Even though he has been for a very short on the post of the Ambassador to Slovenia, H.E Juraj Chmiel, Ambassador of the Czech Republic in Republic of Slovenia has fond impressions about his new home. “My first impressions are overall very positive. I have been honoured to deliver my credentials to Mr President one day after my arrival and since then I have been welcomed warmly by many institutions, political, cultural and economic”, says the ambassador.
“Slovenia charmed me with its richness in geography, tradition, culture and history. Coming from the Central European countries, I have positively noticed many similarities and quite early began to feel home.” H.E. Chmiel have served in Somalia within UNOSOM mission during the civil war, later as Ambassador in Nigeria with accreditations to 6 other countries, in Australia also with concurrent 6 accreditations in the Pacific region and just recently in Hungary. “Each posting is a unique one, but the ones in this region are very specific because we share a common history and cultural heritage”, says our interlocutor.
In which aspect the two countries have common interests in the international arena?
Both countries are smaller Central European states, have the experience with totalitarian past and belong to the family of younger members in the Euro-Atlantic organizations. In the NATO, we share the experience from Afghanistan and other missions. Our countries have quite a lot experience with sending military forces abroad into such a distant territories and therefore it is crucial for us to share experience, focus on inter-operability and capacity building. Another important aspect is the migration. Our two states should learn from the past mistakes and work together to avoid them in the future. Central Europe with its unique historical experience should be heard in the EU. I believe that in the EU we follow similar goals. The Czech Republic supports the idea of enlargement in the area of Western Balkans. The history teaches us that this is a way, how to mitigate conflicts and grievances and focus on the future challenges together. We are also cooperating in the negotiations for the Multiannual financial framework and several other areas of interest. The collaboration in science, business, security and other areas is vital for our states to increase our voice and pursue our interests.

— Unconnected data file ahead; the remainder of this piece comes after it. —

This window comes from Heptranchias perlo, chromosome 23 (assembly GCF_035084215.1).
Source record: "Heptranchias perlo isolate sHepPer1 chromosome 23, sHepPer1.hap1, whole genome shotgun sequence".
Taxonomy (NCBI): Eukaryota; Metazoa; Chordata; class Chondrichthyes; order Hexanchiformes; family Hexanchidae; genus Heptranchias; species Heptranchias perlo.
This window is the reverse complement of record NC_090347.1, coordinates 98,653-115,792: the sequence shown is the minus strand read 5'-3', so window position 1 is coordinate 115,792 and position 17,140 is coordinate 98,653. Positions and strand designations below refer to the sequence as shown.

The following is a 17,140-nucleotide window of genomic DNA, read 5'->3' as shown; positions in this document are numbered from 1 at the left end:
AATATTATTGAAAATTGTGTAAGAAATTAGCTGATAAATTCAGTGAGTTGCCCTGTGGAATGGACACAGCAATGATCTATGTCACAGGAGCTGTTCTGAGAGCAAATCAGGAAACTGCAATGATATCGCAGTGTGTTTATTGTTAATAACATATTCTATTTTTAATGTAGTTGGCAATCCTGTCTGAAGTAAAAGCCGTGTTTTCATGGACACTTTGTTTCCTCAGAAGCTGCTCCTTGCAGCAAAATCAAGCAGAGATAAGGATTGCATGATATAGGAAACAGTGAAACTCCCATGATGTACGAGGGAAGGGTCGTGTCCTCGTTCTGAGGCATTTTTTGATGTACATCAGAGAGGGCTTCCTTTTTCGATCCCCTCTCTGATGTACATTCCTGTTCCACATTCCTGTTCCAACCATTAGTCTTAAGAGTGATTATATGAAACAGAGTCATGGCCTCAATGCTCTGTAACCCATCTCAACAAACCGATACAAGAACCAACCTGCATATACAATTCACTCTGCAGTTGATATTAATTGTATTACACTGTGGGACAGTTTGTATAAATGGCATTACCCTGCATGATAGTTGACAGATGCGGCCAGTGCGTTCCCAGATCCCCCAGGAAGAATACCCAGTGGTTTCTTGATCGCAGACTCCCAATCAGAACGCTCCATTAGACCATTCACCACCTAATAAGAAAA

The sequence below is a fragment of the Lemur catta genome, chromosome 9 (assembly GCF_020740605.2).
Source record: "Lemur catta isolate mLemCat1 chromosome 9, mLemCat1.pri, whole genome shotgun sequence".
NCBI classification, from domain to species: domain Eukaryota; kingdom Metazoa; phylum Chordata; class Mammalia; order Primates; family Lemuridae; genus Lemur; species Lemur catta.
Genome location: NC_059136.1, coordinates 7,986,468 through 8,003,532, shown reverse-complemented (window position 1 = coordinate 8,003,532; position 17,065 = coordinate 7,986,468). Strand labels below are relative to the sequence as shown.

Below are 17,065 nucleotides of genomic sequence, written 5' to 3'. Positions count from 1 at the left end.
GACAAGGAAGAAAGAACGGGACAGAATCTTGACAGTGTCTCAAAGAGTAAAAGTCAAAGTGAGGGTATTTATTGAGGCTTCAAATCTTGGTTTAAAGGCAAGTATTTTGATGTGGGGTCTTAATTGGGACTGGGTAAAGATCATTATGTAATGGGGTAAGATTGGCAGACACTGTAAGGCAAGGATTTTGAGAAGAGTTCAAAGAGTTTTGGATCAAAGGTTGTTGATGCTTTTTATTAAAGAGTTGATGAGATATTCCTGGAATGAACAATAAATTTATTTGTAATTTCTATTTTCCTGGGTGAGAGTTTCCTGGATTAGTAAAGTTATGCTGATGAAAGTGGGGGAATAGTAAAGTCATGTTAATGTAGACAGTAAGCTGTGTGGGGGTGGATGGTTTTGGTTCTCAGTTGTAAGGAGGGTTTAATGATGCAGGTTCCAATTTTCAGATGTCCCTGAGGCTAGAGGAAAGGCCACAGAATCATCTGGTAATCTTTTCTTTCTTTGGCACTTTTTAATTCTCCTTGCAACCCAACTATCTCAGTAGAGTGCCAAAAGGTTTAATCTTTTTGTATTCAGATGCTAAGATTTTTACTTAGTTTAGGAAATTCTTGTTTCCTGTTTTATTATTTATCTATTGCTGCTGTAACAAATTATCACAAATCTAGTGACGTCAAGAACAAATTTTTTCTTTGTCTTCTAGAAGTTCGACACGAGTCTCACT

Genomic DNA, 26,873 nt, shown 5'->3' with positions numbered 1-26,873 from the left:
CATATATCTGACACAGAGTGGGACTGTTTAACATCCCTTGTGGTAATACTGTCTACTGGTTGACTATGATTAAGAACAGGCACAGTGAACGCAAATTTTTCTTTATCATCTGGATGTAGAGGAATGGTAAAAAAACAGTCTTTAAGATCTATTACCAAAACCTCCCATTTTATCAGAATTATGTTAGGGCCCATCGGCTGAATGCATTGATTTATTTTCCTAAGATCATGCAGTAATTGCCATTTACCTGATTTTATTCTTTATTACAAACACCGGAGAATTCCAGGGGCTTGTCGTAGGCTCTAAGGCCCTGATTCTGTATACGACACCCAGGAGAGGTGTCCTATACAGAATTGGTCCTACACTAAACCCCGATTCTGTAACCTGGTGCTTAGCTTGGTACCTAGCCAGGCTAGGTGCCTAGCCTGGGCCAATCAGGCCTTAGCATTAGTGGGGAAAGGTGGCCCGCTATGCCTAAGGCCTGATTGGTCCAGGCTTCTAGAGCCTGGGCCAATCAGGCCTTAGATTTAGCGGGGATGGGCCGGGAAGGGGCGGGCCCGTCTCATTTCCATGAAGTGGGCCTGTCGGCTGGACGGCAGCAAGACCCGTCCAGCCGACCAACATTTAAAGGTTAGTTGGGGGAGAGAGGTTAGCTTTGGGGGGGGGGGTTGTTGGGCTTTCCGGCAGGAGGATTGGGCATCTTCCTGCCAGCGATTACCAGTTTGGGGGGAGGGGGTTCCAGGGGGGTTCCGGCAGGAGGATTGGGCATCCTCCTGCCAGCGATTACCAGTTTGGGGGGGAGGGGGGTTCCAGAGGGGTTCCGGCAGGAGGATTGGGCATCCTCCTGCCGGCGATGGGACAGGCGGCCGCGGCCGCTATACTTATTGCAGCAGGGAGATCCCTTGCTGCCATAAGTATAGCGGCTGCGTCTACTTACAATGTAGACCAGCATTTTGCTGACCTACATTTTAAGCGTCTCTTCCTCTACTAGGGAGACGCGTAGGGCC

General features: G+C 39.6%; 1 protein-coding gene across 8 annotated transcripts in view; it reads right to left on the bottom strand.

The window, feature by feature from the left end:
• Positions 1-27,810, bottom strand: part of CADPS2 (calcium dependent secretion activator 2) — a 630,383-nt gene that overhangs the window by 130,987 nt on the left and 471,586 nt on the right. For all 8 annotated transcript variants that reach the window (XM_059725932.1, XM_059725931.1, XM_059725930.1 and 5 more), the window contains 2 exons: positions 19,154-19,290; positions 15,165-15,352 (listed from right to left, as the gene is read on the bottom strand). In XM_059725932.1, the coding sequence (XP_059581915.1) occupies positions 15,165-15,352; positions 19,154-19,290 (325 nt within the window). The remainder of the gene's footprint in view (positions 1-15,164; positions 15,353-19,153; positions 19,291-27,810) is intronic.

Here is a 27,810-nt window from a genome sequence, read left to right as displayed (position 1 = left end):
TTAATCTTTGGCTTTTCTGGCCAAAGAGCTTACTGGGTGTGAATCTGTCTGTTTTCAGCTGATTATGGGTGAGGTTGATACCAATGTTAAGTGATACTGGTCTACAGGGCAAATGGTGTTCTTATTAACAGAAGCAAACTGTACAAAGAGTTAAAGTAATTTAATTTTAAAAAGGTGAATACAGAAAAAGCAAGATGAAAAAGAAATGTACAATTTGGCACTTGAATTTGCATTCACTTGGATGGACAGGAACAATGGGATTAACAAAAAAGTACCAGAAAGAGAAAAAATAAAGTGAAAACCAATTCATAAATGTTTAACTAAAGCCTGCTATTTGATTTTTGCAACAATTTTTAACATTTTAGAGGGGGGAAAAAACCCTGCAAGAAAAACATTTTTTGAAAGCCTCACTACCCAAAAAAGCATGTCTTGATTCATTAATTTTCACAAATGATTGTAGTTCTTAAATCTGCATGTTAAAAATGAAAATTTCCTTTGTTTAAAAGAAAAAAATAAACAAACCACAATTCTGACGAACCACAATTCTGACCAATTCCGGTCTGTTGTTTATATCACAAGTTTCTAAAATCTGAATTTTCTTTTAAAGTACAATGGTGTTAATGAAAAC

What are the possibilities for better cooperation with the Visegrad Group and the Austerlitz Format?
I believe that the cooperation with Visegrad successfully continues. The Slovenian President Borut Pahor has for example visited Prague in the early October as a part of the Czech Presidency in the V4. However, further deepening and widening of V4+Slovenia cooperation is possible. We would welcome, if Slovenia decides to support our goals and projects. Our current presidency in the V4 is titled “Reasonable Europe”. The first set of priorities named “Reasonable Solutions” is focused on the deepening of the internal market, Western Balkans and Eastern Partnership. The second cluster of priorities, “Revolutionary Technologies”, consists of research, development, innovations and digitalization. The third one, “Reconciling and Redeeming Approaches” is dealing with crucial points that test the unity of the EU – the Multiannual financial framework and the Asylum policy.